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Essay on Not Letting Anyone Crush Your Dreams

At 16, I Was Told I Wasn't Good Enough — This Is Why I Refused to Believe It

When I was 16, I got braces, my driver's license, a first kiss, and acne (lots and lots of acne that formed constellation-like patterns on my cheeks). None of that, not even lip-locking my lifelong crush for the first time, was what defined that age for me. It's what I didn't get as a 16-year-old teen that I'll remember for the rest of my life, no matter what.

I was a sophomore in high school, a time when you'd join a handful of clubs that fed into your favorite hobbies, when you didn't have a yearning to head home when the final-period bell rang. The only club I wanted to join was the newspaper club.

At 16, I didn't know much about what I wanted from my future. There wasn't a college I was excited to attend. I didn't have big plans of one day leaving my small town and going someplace else. I couldn't even imagine how I would one day move out of my parents' house and fend for myself, doing weekly laundry and finding healthy options to feed myself three meals a day. What I did know was that when I grew up, I wanted to be a writer; the kind of writer whose stories made people feel things, whose words made people feel less alone. I wanted to change the world.

When it was time to apply for the newspaper club, a club that would allow me to explore my passions, I was prepared. I had spent months putting together a portfolio of articles that I had written for fun, and days figuring out what to write in my application letter. I handed in everything and waited two weeks to find out if I had made the newspaper club. And then I didn't. I didn't get in.

I didn't see my name on the list the day the acceptances were announced, so I went up to the teacher responsible for selecting the members. I said, "There must have been a mistake." I, Jen Glantz, didn't know much about a five-year plan, but I did know that writing was everything to me, and I wanted to be in this club. He lowered his glasses, looked me in the eyes, shimmied his lips, and said: "It's not a mistake, Jen. I didn't pick you because you're not a very good writer. I'd suggest giving up on that dream and instead joining another club."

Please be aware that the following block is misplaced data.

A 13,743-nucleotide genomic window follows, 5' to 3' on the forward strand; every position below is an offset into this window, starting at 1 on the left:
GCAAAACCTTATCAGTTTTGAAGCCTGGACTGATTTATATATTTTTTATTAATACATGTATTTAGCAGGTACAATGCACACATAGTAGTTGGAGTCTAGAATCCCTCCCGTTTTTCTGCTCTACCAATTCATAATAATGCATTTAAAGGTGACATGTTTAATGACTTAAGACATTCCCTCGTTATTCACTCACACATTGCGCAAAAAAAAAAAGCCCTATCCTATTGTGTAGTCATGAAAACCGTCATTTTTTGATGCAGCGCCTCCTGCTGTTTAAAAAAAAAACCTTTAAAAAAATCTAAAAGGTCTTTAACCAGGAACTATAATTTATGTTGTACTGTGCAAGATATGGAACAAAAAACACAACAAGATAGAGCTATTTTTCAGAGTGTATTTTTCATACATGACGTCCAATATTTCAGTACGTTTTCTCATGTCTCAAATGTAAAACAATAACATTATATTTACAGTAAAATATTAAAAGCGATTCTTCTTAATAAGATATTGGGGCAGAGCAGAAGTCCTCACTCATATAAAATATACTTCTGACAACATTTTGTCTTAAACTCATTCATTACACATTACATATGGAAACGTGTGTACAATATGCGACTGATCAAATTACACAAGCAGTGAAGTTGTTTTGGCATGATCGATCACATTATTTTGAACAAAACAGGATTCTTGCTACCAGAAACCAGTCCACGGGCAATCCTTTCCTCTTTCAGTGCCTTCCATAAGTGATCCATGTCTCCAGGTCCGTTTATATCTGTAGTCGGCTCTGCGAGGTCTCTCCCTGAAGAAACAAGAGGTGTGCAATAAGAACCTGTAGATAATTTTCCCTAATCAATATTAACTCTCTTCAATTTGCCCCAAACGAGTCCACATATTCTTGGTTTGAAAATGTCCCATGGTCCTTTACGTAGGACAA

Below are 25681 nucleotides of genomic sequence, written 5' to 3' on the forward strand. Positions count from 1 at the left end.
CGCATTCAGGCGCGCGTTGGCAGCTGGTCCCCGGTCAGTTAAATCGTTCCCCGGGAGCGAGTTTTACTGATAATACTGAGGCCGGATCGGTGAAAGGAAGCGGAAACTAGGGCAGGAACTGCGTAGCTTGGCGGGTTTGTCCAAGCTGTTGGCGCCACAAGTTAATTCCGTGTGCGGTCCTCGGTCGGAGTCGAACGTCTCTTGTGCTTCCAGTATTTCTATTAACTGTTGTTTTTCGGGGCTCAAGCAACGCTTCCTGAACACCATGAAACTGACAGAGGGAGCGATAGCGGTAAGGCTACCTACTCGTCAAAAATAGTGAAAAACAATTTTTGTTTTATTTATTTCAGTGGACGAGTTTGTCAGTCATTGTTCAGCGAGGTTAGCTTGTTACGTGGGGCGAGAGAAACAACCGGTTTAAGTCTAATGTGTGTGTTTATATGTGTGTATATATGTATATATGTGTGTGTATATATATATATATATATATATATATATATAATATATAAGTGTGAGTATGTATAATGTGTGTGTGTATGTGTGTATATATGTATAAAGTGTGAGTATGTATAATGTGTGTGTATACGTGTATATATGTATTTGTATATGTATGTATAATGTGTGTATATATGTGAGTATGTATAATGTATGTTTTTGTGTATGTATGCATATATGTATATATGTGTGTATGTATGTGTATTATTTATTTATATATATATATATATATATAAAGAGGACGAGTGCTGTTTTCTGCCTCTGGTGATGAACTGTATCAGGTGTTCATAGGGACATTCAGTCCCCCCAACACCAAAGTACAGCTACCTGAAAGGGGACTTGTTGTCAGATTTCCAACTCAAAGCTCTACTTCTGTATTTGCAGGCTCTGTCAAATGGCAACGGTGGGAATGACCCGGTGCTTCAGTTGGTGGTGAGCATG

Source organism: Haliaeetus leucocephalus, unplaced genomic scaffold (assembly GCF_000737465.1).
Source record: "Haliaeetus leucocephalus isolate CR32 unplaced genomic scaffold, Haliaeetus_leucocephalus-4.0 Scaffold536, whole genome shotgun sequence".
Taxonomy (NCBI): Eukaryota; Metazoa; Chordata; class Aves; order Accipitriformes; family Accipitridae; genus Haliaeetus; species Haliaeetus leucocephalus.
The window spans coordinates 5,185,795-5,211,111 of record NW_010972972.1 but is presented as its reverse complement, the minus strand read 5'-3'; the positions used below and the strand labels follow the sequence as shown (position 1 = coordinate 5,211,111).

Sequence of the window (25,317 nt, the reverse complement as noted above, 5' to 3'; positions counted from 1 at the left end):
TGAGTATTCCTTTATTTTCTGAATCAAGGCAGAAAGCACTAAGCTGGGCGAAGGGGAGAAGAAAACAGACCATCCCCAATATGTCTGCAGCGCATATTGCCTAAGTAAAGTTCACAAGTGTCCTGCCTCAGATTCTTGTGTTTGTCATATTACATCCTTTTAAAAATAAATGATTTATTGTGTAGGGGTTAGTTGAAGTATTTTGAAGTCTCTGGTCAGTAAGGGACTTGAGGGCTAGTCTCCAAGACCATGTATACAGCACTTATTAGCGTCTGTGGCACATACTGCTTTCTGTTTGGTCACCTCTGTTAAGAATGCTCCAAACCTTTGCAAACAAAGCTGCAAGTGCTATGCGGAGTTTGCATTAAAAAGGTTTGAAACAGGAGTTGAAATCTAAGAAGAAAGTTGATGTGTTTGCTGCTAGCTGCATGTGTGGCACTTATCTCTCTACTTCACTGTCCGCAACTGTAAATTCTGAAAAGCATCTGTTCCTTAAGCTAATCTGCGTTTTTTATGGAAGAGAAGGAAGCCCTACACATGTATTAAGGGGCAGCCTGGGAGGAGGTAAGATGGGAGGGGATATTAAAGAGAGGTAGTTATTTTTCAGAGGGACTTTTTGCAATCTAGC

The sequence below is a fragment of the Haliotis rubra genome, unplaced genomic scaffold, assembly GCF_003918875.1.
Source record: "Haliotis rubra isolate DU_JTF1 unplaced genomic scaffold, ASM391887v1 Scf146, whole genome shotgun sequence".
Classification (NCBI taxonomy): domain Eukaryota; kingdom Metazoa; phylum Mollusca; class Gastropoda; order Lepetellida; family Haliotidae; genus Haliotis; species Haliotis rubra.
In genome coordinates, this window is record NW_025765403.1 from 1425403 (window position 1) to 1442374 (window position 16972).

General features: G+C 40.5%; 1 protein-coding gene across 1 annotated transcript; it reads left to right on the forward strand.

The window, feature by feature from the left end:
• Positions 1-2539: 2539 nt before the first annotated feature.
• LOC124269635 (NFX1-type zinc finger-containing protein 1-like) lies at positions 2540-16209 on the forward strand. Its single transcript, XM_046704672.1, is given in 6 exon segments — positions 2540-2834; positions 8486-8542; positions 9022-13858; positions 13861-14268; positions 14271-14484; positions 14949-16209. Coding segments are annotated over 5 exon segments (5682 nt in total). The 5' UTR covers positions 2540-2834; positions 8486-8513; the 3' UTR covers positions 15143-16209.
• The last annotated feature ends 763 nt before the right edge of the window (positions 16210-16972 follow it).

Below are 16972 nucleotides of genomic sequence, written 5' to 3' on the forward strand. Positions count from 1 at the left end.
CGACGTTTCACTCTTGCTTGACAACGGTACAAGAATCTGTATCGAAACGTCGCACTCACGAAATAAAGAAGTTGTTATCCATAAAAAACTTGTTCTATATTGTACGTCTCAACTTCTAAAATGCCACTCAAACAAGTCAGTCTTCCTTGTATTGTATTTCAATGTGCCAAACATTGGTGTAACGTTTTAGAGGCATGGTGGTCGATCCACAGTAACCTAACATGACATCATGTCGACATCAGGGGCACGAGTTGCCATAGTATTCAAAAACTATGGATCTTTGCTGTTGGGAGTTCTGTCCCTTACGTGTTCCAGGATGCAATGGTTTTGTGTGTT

There I was, eyeballing a teacher who told me to give up. Who told me that I wasn't good enough.

At that age, for the most part, you still believe you can do anything; not the crazy things, like thinking one day you'll own a unicorn or live on Mars, but certainly you believe in yourself and your dreams. But there I was, eyeballing a teacher who told me to give up. Who told me that I wasn't good enough.

I rushed home and cried for so long while my mom held me tightly and told me words I'll never forget and I wish I understood better at age 16: "Don't you dare listen to him. You are good enough and if you want to be a writer, write. Don't you ever let anyone stop you from your wildest dreams." She was right, but I didn't know it yet.

I had my doubts, so I stopped writing for a little bit until I saw a local newspaper was looking to hire high school students as writers. I almost didn't apply. I almost believed that teacher, but for some reason, I just . . . didn't. I got hired and got my stories published. When the first one made it to the newspaper, I found a copy, folded open the page that had my byline on it, and I slapped down the newspaper on that teacher's desk. I said to him words that I didn't fully believe then, but I do now: "Hey! I am good enough." And I walked away, feeling like I was bigger than myself, learning later that I can be it if I believe it.

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